Our members are experiencing severe financial difficulty as their operator debtors are withholding payment outside of trading terms. It is unreasonable for the operator sector to be able to call on support for business rates and employment costs whist withholding payments to suppliers. There have been examples of operator businesses proposing non-payment of bills until they are open for business again, and then seeking extensions to 120-day or even 9-month credit terms – businesses cannot withstand having such terms imposed upon them. This situation is totally unacceptable to us when government support is being made available via the current schemes. We call for immediate action to be taken to prevent this situation and for it to be conditional for foodservice operators receiving furlough or business rate support to pay their suppliers to terms.
As good working practice, we propose that any business without the cash to pay trade creditors as a result of Covid 19 should apply for a Business Interruption Loan and settle their obligations. If a business is ineligible for the loan they should provide a certificate from their bank and accountant confirming this to all creditors who can use this to claim interest on overdue monies which the government can in turn claim back from the debtor via the VAT or corporation tax system.
To speed up access to the CBIL’s, they should be 100% government backed but only made available to businesses who can demonstrate they were viable had Covid-19 not occurred and show capability to make repayments. Practically and to prevent companies borrowing more cheap money than they should via the BIL, scheme applications could be supported by certification from the auditor agreeing that the amount requested is resulting from the impact of the epidemic. Our members’ experience is that banks are not releasing money quickly enough or they are taking the view that the risk is unacceptable due to the current trading conditions.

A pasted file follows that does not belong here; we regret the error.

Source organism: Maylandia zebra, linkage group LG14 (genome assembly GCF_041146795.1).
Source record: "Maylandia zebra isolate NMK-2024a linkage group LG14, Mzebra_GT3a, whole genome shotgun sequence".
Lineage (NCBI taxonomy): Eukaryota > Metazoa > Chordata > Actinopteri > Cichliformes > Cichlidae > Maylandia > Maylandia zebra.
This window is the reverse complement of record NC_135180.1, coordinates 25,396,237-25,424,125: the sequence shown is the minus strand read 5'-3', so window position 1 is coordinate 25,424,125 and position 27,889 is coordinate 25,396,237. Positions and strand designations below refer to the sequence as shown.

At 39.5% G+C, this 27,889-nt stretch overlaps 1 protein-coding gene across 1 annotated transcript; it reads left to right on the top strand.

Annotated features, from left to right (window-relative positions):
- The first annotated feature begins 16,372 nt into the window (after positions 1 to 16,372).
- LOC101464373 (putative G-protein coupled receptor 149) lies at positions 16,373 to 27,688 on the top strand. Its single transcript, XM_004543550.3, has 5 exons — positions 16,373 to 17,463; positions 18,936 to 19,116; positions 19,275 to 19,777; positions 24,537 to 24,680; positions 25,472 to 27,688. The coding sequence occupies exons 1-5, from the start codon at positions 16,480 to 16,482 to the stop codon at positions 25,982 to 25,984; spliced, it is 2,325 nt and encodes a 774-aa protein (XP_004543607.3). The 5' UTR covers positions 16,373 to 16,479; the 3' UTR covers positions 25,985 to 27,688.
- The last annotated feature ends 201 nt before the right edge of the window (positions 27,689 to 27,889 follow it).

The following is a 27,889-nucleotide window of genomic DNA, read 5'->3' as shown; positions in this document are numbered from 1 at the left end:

Time is of the essence in addressing these issues in order to support the immediate and foreseeable needs of the foodservice equipment sector in providing the essential support needed for the sustained delivery of out-of-home food and drink services. Only by doing this can our sector assist with the delivery of the equipment and services required to support the country through this crisis. It will also ensure that there will be viable companies with the vital skills and services that are essential to support recovery as quickly as possible; with the resultant tax and income benefits that will accrue.
If these measures do not take place there will be business failures, resulting in significant market disruption and skills and service gaps. These gaps cannot be filled in the short to medium term by other players because of investment inertia. It will be better to effectively support and sustain what we already have in the equipment value chain, rather than hope for market forces to do so at some point in the future.
Chief executive, FEA
Director general, CEDA